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October 13, 2010 @ 1:01 pm
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Bucs Seek Elusive Pass Rush

Written by Charlie
Campbell
Charlie Campbell

Charlie
Campbell

Editor-In-Chief E-mail: This e-mail address is being protected from spambots. You need JavaScript enabled to view it
The Tampa Bay Buccaneers find themselves with a 3-1 record and the ninth ranked pass defense in the NFL, but are last in the league in sacks. Through four games the Bucs have just four sacks and have been sackless in three out of four contests.
There is a lot for Tampa Bay to feel good about as the team is off to a 3-1 start. However, one thing that the Buccaneers want to improve on is their pass rush. Tampa Bay is last in the NFL in sacks with a total of four sacks. Head coach and defensive coordinator Raheem Morris has previously stated that he wants the Bucs to be one of the league leaders in quarterback sacks. After the Bucs failed to register a sack for the third time in four games, Morris addressed the team’s pass rush issues.

“There were a lot of pressures and it is hard to give them a high grade without any sacks,” said Morris. “We were able to get a lot of pressures from [Brian] Price. You can see him getting better. He’s one of the guys on the defense that you are really starting to feel. You could see Gerald McCoy get a couple of nice inside moves, make a couple of plays on the outside. Micheal Bennett gave us a little bit of a spark getting to the quarterback and causing some pressure. Quincy [Black] is always able to do that a little bit, especially in particular in the third down rush when he’s able to go out there. You see the pressure but you didn’t get the results that you like, so you didn’t give him a high grade right now but a better grade. The fact they are going out there and getting better every week is what we got to look forward to.”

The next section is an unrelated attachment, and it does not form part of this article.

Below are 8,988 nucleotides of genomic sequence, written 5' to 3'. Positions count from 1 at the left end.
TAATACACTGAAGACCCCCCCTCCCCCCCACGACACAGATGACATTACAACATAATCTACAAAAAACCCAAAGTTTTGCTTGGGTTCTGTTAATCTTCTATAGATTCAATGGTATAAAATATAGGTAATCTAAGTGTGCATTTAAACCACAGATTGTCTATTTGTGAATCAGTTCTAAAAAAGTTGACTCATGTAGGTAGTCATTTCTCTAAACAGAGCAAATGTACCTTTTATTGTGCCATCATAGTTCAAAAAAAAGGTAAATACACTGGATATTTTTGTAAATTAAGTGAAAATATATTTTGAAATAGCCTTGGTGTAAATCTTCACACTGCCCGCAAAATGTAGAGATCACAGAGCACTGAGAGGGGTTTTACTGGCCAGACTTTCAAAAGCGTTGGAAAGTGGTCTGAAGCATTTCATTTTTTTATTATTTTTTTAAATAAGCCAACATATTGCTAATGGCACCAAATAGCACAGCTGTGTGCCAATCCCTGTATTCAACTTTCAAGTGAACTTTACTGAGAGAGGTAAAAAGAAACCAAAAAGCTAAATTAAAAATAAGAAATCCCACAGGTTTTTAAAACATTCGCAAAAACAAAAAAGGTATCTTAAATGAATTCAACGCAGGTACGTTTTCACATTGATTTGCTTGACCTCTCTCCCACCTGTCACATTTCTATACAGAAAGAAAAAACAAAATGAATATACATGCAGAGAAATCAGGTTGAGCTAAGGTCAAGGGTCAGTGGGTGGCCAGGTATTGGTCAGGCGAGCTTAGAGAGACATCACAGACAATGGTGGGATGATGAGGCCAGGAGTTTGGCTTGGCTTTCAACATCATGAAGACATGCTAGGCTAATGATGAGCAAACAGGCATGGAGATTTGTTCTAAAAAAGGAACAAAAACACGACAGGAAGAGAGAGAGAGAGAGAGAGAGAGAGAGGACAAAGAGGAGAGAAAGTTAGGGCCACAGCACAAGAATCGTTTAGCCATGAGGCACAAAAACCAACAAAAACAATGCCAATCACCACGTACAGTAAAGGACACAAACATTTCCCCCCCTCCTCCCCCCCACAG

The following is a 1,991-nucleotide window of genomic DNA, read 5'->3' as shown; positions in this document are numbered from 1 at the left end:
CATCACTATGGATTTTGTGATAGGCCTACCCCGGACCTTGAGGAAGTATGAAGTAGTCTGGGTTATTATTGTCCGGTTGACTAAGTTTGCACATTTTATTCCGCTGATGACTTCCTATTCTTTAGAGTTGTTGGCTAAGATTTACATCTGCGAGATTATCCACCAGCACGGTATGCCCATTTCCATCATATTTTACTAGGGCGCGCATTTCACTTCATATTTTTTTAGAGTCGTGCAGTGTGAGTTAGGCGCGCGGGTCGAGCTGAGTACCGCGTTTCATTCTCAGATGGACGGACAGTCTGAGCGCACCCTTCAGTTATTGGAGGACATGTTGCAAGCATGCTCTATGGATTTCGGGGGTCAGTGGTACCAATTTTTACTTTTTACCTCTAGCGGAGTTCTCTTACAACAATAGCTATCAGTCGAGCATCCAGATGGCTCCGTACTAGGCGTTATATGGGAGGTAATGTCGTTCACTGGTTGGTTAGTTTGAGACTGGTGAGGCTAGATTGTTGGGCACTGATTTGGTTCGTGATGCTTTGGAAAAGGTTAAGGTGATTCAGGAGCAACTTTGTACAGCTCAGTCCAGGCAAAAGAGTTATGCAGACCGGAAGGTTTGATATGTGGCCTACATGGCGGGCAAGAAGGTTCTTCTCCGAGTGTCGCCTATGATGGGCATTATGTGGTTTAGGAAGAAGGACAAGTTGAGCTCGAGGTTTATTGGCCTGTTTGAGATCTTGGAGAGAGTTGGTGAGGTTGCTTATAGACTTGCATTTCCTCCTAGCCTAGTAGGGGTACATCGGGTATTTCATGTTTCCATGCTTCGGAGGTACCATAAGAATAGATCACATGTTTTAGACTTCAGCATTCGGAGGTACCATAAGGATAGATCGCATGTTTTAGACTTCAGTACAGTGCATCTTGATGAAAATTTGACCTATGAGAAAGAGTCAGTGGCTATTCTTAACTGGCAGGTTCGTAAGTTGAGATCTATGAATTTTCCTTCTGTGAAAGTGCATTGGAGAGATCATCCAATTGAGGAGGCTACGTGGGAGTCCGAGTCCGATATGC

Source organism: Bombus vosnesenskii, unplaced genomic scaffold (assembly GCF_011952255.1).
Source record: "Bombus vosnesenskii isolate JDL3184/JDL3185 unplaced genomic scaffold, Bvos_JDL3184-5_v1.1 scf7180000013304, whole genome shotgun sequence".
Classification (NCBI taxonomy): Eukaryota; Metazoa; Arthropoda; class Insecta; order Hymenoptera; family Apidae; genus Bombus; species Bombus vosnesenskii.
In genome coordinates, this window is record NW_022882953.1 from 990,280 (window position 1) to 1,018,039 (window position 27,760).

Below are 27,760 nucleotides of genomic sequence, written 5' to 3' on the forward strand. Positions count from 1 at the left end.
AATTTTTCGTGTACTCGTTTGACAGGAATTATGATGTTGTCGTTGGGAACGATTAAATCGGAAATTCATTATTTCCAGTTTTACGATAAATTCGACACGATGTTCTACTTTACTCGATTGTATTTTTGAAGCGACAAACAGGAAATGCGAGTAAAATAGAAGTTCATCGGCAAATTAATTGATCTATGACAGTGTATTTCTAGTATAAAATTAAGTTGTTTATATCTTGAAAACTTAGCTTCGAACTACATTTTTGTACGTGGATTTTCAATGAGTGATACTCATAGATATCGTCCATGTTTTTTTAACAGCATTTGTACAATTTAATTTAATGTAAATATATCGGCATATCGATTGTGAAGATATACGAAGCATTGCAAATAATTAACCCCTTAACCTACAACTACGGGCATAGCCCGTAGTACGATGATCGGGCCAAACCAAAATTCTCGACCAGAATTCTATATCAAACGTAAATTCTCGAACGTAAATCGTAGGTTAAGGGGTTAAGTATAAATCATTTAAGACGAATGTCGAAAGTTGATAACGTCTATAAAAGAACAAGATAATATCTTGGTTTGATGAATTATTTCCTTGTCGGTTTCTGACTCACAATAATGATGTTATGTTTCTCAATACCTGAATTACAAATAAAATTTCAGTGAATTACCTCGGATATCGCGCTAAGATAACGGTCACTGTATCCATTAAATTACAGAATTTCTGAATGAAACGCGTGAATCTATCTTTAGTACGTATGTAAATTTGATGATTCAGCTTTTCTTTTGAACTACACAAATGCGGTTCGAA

Tampa Bay has gotten two sacks out of backup defensive end Tim Crowder and one sack from defensive end Stylez White. Linebacker Quincy Black has contributed one sack, and all four were registered in Week 2 against the Carolina Panthers. Three of the Bucs' starting defensive linemen - defensive tackle Gerald McCoy, defensive tackle Roy Miller, defensive end Kyle Moore - have been held without a sack. All three of them are in their first-year as starters in the NFL.

“We've got to get there some way some how,” said Moore. “It is a lot of young guys up there on that line and we are all trying to figure it out. Especially for me, I’m trying to work my way through it and trying to get my pass rushing moves down. Sometimes they work, sometimes they don’t.

“It is still early in the season, and it was an ugly game, but we got it done. When we really needed to execute we did and got those stops.”

The Bucs defense is ranked 18th overall in the NFL. Tampa Bay has the ninth-rated pass defense in the NFL and is allowing 197.5 yards per game through the air. The Bucs are tied for second in the NFL with nine interceptions with the Carolina Panthers. The Atlanta Falcons lead the league with 10 picks. Eight of the nine interceptions have come from the defensive backs with Black getting the other interception.

Bucs starting free safety Cody Grimm said the defensive line and pass rush has played a part in the secondary getting the interceptions.